Offbeat romance-meets-science-fiction 
+
 Part of a series 

Reasons to avoid

-
 Some found the ending dissatisfying 

It might not take our overall top spot, but David Levithan’s Every Day wins the day for most creative premise. Protagonist ‘A’ wakes up inhabiting a different body, living a different existence, every single day. He makes it a policy not to interfere with his host’s life — that is until he inhabits Justin and meets his girlfriend Rhiannon, and decides that he wants to be with her for much longer than just one day. If you don’t appreciate not getting closure at the end of a book, this one is likely to frustrate you, but if you’re after a YA romance with an offbeat twist, it comes highly recommended. 

9. We Are the Ants by Shaun David Hutchinson

A tongue-in-cheek read for lovers of science-fiction

Specifications

Best for: A change of perspective
Pages: 480
Published: January 2016
Original publisher: Simon Pulse

Reasons to buy

+
 Well developed characters
+
 Funny and thought-provoking narration 

Reasons to avoid

-
 Bit of a cliffhanger 

It might seem as if the question posed to protagonist Henry by his alien abductors at the beginning of We are the Ants (bear with us here, it’s not a sentence we thought we’d write either) is a simple one. Is the world worth saving? All Henry has to do is push a button, but when your mother is struggling to make ends meet, your boyfriend’s dead, and your grandmother is losing herself to Alzheimer’s, is the world really so great? Readers loved Henry’s “unflinchingly honest” narration, and the fact that every single character was fully fleshed out, with no flatness or inauthenticity to detract from the hugely original plot.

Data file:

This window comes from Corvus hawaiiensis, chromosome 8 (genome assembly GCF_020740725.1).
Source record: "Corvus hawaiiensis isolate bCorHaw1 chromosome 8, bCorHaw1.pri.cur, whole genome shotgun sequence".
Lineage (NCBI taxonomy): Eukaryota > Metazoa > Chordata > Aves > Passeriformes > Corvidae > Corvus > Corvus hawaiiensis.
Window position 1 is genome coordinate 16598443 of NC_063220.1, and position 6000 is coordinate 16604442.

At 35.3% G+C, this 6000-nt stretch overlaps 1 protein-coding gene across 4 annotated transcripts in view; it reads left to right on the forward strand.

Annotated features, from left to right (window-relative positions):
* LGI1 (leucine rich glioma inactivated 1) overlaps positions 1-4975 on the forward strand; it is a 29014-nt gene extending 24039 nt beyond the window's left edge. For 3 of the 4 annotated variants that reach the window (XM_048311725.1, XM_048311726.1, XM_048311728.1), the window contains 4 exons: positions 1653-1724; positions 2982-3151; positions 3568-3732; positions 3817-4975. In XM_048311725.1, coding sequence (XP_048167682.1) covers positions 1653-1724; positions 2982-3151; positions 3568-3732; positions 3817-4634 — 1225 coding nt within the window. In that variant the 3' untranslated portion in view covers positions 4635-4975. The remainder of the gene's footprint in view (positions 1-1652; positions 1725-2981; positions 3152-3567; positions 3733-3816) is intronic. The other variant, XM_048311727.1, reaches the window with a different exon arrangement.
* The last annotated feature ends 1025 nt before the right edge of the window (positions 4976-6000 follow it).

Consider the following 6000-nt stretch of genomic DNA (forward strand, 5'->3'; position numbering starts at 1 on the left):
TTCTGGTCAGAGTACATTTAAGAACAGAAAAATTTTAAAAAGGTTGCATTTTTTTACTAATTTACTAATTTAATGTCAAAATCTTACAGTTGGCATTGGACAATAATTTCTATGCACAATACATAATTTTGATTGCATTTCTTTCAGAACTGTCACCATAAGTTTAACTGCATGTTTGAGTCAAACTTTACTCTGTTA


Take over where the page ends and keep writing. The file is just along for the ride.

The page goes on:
10. Inkheart by Cornelia Funke

An entertaining and richly descriptive read for younger bookworms

Specifications

Best for: Entertainment
Pages: 544
Published: September 2003
Original publisher: Scholastic

Reasons to buy

+
 Wish fulfilment for book-lovers 
+
 Imaginative storyline 

Reasons to avoid

-
 Can drag in places 

What avid reader hasn’t wished at some point that they could bring their favourite fictional characters to life, or that they themselves could disappear into the pages? Cornelia Funke’s Inkheart operates on this appealing premise, following the story of twelve-year-old Meggie and her father Mo. It just so happens that Mo can “read” characters out of books and into the real world, which, as in the case of Meggie’s mother’s disappearance, is a gift that can have dire unforeseen consequences. Some readers found that while this rather long book had a suitably absorbing plot, it could drag a little in places, so we’d recommend it more for older children who might have a slightly longer attention span. 

If physical copies of books are sooo last year, check out our guide to the best Kindles and e-readers (opens in new tab) to keep your teen's reading flowing (and their tech needs met!)